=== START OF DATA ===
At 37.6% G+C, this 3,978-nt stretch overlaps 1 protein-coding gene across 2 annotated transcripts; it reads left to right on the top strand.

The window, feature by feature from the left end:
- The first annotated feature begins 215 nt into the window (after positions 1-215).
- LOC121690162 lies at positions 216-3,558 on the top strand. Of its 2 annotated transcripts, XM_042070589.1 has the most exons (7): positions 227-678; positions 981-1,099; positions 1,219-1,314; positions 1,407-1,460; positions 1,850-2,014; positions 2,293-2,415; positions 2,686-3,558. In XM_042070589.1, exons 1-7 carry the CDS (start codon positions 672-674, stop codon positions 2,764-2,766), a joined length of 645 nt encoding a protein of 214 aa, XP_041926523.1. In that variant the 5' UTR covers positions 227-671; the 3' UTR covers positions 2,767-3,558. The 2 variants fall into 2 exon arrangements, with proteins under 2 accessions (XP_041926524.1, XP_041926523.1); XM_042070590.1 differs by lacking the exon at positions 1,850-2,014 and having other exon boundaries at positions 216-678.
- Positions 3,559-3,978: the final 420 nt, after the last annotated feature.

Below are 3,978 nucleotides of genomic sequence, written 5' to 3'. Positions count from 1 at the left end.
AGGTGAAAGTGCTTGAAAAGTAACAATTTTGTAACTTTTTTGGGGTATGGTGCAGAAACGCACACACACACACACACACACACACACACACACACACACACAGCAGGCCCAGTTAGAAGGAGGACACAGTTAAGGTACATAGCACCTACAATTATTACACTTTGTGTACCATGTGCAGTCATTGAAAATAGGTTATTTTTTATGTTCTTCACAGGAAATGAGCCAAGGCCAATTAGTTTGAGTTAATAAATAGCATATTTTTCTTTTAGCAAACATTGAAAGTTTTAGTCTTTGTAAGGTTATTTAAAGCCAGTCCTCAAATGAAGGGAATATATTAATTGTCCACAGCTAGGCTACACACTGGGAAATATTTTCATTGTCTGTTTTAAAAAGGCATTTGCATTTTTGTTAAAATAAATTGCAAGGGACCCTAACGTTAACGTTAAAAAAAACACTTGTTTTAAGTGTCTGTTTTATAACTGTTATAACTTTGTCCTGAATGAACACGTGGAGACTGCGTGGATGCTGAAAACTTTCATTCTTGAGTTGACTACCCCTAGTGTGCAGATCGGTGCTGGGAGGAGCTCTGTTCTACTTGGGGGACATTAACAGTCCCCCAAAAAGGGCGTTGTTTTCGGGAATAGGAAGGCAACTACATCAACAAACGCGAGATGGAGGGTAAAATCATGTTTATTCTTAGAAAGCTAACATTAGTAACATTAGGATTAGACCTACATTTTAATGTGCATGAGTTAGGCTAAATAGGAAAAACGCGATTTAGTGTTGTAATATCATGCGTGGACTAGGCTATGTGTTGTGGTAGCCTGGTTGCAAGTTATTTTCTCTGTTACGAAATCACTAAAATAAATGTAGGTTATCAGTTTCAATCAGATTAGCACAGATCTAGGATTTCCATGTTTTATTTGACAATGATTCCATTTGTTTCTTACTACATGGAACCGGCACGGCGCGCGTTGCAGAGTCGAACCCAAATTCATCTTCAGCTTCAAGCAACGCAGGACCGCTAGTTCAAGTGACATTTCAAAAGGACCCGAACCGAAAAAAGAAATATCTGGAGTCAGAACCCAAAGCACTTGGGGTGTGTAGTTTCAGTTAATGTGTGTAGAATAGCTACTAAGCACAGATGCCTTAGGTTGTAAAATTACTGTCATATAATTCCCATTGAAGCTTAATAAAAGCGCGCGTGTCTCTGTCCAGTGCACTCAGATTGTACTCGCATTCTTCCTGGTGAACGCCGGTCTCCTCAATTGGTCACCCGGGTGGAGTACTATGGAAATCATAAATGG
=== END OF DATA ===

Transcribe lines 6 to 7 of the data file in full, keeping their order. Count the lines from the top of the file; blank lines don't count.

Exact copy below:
Below are 3,978 nucleotides of genomic sequence, written 5' to 3'. Positions count from 1 at the left end.
AGGTGAAAGTGCTTGAAAAGTAACAATTTTGTAACTTTTTTGGGGTATGGTGCAGAAACGCACACACACACACACACACACACACACACACACACACACACAGCAGGCCCAGTTAGAAGGAGGACACAGTTAAGGTACATAGCACCTACAATTATTACACTTTGTGTACCATGTGCAGTCATTGAAAATAGGTTATTTTTTATGTTCTTCACAGGAAATGAGCCAAGGCCAATTAGTTTGAGTTAATAAATAGCATATTTTTCTTTTAGCAAACATTGAAAGTTTTAGTCTTTGTAAGGTTATTTAAAGCCAGTCCTCAAATGAAGGGAATATATTAATTGTCCACAGCTAGGCTACACACTGGGAAATATTTTCATTGTCTGTTTTAAAAAGGCATTTGCATTTTTGTTAAAATAAATTGCAAGGGACCCTAACGTTAACGTTAAAAAAAACACTTGTTTTAAGTGTCTGTTTTATAACTGTTATAACTTTGTCCTGAATGAACACGTGGAGACTGCGTGGATGCTGAAAACTTTCATTCTTGAGTTGACTACCCCTAGTGTGCAGATCGGTGCTGGGAGGAGCTCTGTTCTACTTGGGGGACATTAACAGTCCCCCAAAAAGGGCGTTGTTTTCGGGAATAGGAAGGCAACTACATCAACAAACGCGAGATGGAGGGTAAAATCATGTTTATTCTTAGAAAGCTAACATTAGTAACATTAGGATTAGACCTACATTTTAATGTGCATGAGTTAGGCTAAATAGGAAAAACGCGATTTAGTGTTGTAATATCATGCGTGGACTAGGCTATGTGTTGTGGTAGCCTGGTTGCAAGTTATTTTCTCTGTTACGAAATCACTAAAATAAATGTAGGTTATCAGTTTCAATCAGATTAGCACAGATCTAGGATTTCCATGTTTTATTTGACAATGATTCCATTTGTTTCTTACTACATGGAACCGGCACGGCGCGCGTTGCAGAGTCGAACCCAAATTCATCTTCAGCTTCAAGCAACGCAGGACCGCTAGTTCAAGTGACATTTCAAAAGGACCCGAACCGAAAAAAGAAATATCTGGAGTCAGAACCCAAAGCACTTGGGGTGTGTAGTTTCAGTTAATGTGTGTAGAATAGCTACTAAGCACAGATGCCTTAGGTTGTAAAATTACTGTCATATAATTCCCATTGAAGCTTAATAAAAGCGCGCGTGTCTCTGTCCAGTGCACTCAGATTGTACTCGCATTCTTCCTGGTGAACGCCGGTCTCCTCAATTGGTCACCCGGGTGGAGTACTATGGAAATCATAAATGG